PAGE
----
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2 Arvada Press

May 30, 2013

Graduation isn’t just matter of degrees A week ago, Ana Elfring, 18, graduated from high school. The event wasn’t particularly emotional — she was ready to move on, the diploma the required bridge to a university education and her future. Two weeks ago, T.J. Sweetin’s grandfather solemnly handed him a folded American flag that had flown over the state Capitol; his parents proudly pinned the rank of second lieutenant onto his dress blue uniform. A college degree in hand and four years of ROTC behind him, the 21-year-old was, officially, finally, a Marine. Around the same time, Ellen Theis exuberantly accepted her English degree, six years after beginning it — and more than 30 years after her first literature class — on the day before her 52nd birthday. “I would call it a milestone,” Theis said, “and a dream come true.” The school year’s end marks one of life’s milestones, the ritual of graduation, an acknowledgment of accomplishment, a rite of passage from one point in life to another, wrapped in assorted ribbons of meaning. Educational achievements aren’t the only milestones that become defining pieces of our stories. There are first drivers’ licenses, first jobs, 25th wedding anniversaries and 50th birthdays. They seem to impart needed stamps of approval on life’s timeline. Interestingly, studies show countries with well-established cultural rites of passage — “very distinct before and afters” — tend to have lower crime rates in young adulthood, said Kim Gorgens, an assistant professor of psychology at University of Denver. Just as compelling, added Gorgens, is the mind’s ability to hold onto noteworthy memories about ourselves. “We have this natural tendency to be storytellers,” she said. “The autobiographical episodic memory is particularly resis-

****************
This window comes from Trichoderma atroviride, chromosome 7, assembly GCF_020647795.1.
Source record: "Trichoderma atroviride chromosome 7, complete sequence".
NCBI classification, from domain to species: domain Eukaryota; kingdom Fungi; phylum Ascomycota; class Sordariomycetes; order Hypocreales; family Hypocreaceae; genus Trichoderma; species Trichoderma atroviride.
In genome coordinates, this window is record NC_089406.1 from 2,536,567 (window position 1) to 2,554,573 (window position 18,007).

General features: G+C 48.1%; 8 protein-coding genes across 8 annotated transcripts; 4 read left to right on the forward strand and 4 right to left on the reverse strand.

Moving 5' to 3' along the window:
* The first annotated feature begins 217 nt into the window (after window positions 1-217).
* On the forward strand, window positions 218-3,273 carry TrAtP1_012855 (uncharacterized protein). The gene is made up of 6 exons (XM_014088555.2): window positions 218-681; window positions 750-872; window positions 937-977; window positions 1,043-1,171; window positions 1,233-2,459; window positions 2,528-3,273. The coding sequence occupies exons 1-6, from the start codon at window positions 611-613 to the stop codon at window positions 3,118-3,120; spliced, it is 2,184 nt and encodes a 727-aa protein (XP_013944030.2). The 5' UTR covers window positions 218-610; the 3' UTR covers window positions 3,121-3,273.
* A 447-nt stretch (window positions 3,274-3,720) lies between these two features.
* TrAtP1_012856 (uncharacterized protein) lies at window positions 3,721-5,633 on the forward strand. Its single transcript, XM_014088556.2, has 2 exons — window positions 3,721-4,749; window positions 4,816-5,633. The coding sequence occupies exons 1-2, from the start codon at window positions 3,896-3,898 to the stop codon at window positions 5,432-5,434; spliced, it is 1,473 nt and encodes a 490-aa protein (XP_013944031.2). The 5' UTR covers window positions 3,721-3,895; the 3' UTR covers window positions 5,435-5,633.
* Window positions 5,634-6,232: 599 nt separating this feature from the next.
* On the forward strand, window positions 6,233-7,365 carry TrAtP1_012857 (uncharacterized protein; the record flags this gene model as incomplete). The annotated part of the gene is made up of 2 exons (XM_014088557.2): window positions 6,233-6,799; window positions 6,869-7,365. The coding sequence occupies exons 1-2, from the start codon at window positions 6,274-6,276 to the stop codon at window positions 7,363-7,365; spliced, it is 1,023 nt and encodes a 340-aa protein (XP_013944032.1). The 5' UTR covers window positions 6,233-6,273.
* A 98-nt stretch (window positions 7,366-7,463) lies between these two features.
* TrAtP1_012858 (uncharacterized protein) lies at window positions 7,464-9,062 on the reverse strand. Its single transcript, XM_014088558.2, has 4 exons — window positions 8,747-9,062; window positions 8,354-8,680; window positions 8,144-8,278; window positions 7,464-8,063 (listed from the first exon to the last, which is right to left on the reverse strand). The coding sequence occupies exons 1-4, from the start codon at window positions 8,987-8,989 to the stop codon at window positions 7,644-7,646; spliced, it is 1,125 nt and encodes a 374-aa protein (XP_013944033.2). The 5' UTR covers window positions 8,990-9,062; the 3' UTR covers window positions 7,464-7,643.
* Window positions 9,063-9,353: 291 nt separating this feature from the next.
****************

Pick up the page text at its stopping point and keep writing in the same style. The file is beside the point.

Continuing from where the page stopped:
tant to decay. … As we are losing our capacity to define ourselves, the last thing to go is our recall for significant events. It has a natural buoyancy.” Perhaps that’s because they can be among our happiest times. For Ana Elfring, these moments are more a series of steppingstones than milestones. Her 4-foot-11 slight frame belies a fierce strength. Determined to gather the resources needed to get herself to University of Colorado at Boulder, she navigated the financial aid maze on her own, securing several scholarships and a work-study grant. “It makes me feel really accomplished,” Elfring says of her successful effort to pay for college. “It’s like a weight off my shoulders.” She is most excited about the independence to choose what her day will look like, from what she eats to when she studies to what she does for fun. She plans to study biology and considers that graduation from college will, perhaps, mean more than her high school steppingstone. “I like to live more in the present than looking forward to something,” Elfring says. “But just because I’m not as goaloriented doesn’t mean that I don’t strive to succeed. It’s just that I don’t look at things as `Well, at this point I should have achieved this much.’ I just kind of do my